The aim of this course is to provide an initial introduction of Human-Computer Interaction. The course provides a broad background of the need for HCI and how it can be effectively incorporated into the design of interactive products and services. The course will primarily focus on each stage of a User-Centered Design process. Students will gain a theoretical understanding from lectures of each stage of the process, its role and appropriate techniques that can be applied. This will be supplemented with “hands on” experience at each stage of the process, where the student will employ representative techniques in the design of a novel mobile “app”. Students will also gain an understanding of core cognitive and perceptual capabilities of humans, and how these should be taken into account in the design of a User Interface.
At the end of this course the student should:
Understand key aspects of human perception and cognition, and how these impact on the design of Human-Computer Interfaces.
Understand the importance of Human-Computer Interaction in the design of products and services
Understand how and where usability and user interaction specialists fit into the software and product development lifecycle
Be able to define and describe the key stages of a User Centered Design process
Understand the key techniques used at each stage of the User Centered Design Process and have practical experience in their application through exercises.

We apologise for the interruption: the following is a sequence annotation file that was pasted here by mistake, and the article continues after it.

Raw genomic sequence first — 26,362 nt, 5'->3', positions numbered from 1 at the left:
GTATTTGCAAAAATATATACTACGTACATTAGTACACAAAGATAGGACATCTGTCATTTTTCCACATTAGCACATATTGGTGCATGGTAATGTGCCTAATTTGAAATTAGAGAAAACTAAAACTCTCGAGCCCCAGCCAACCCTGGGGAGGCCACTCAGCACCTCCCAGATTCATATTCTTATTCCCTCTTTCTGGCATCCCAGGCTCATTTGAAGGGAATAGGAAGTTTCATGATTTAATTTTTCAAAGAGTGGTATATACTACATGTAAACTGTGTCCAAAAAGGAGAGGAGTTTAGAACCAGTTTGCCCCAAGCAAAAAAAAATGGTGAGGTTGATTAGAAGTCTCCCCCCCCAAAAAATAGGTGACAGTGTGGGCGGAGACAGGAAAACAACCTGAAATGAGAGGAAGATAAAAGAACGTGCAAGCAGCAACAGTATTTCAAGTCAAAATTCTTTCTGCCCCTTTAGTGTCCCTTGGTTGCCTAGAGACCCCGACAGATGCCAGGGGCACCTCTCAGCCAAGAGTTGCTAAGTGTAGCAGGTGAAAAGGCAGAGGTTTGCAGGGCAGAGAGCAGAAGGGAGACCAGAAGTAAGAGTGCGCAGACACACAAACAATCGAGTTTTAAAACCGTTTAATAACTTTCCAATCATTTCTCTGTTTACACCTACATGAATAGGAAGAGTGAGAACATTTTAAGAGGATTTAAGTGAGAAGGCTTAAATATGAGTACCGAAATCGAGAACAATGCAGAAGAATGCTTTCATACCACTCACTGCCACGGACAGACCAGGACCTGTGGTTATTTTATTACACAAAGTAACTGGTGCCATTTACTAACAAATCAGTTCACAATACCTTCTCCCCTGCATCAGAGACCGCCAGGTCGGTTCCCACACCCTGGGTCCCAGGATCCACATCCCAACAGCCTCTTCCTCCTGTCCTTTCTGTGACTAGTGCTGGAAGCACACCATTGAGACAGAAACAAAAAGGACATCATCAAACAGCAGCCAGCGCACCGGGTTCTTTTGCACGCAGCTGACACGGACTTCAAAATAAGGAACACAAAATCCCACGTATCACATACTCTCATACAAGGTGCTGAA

Be able to compare and contrast qualitative and quantitative evaluation techniques.
Be able to propose and justify an appropriate evaluation technique to a given problem
Have awareness of existing interaction paradigms, their advantages and disadvantages
Have awareness of cutting edge interaction research and developments in user interaction paradigms, design and evaluation.
Have awareness of practical issues in the application of Human-Computer Interaction in an industrial context.
The course will be delivered through interactive lectures, class based group work and individual work. Project work will contribute 40% of the grade, with 60% determined from the exam
Mikko Kytö (email@example.com) Course TAs Beatrice Monastero (firstname.lastname@example.org) Tuomas Vaittinen (email@example.com)
Professor In Charge
David McGookin (firstname.lastname@example.org)
Other Course Staff
Mikko Kytö (email@example.com)
Beatrice Monastero (firstname.lastname@example.org)
Tuomas Vaittinen (email@example.com)